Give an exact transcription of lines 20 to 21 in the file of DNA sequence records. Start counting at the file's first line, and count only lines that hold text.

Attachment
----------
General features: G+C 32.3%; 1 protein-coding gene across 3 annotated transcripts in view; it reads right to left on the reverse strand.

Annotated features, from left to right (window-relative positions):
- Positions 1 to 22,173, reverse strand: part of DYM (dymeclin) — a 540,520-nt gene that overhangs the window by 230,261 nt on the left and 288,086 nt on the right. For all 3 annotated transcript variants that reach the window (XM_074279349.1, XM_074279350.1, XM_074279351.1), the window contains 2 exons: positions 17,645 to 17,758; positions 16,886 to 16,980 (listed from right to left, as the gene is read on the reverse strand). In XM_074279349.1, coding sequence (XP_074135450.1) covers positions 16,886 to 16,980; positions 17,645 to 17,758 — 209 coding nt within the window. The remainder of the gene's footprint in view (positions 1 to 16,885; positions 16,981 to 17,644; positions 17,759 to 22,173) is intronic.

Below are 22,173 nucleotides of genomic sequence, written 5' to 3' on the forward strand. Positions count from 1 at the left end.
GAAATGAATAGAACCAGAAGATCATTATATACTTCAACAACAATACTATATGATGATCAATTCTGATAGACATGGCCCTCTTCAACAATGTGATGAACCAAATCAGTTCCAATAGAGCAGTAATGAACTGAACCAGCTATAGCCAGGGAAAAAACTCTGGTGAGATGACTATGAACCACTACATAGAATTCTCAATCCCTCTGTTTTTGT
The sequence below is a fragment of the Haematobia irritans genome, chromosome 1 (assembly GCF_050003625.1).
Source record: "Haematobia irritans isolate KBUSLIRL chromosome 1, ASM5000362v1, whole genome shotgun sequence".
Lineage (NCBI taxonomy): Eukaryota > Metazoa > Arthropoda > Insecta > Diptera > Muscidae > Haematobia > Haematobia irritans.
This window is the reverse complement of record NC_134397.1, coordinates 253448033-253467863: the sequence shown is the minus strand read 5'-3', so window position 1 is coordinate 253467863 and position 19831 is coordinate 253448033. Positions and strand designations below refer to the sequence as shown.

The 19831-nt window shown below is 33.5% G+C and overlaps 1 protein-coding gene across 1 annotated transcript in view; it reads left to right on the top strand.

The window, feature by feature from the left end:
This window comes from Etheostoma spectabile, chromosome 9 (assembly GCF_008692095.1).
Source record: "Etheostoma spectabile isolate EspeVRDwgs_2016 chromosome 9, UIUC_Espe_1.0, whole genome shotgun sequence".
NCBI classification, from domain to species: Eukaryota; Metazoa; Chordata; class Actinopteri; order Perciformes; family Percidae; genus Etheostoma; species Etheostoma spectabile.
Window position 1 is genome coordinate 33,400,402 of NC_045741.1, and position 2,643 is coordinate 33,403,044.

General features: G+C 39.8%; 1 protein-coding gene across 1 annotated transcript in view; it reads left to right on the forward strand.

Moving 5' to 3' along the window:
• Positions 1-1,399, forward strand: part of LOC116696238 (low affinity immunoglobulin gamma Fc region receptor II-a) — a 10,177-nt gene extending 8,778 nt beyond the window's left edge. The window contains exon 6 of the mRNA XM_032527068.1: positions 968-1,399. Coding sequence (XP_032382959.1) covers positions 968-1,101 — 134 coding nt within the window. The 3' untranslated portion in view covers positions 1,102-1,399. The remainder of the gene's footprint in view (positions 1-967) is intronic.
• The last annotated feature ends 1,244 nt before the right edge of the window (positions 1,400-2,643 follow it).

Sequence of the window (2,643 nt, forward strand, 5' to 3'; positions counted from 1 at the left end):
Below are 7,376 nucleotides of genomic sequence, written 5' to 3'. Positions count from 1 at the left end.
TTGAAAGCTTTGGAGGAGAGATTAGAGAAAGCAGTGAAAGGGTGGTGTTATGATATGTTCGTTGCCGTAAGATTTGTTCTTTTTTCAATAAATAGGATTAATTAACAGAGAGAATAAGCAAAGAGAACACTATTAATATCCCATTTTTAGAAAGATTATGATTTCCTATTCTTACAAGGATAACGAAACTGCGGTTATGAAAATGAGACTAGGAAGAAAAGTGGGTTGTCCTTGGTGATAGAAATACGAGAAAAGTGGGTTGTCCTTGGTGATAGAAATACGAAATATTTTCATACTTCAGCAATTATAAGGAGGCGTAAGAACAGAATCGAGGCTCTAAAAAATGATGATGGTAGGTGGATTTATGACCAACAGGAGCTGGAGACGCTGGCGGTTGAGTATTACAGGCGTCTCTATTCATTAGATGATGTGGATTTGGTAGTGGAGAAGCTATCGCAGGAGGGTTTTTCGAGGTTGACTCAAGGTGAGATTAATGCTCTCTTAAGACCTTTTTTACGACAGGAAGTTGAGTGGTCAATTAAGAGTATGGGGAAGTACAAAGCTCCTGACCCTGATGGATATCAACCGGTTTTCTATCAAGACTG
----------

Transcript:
Sequence of the window (2,643 nt, forward strand, 5' to 3'; positions counted from 1 at the left end):
Below are 7,376 nucleotides of genomic sequence, written 5' to 3'. Positions count from 1 at the left end.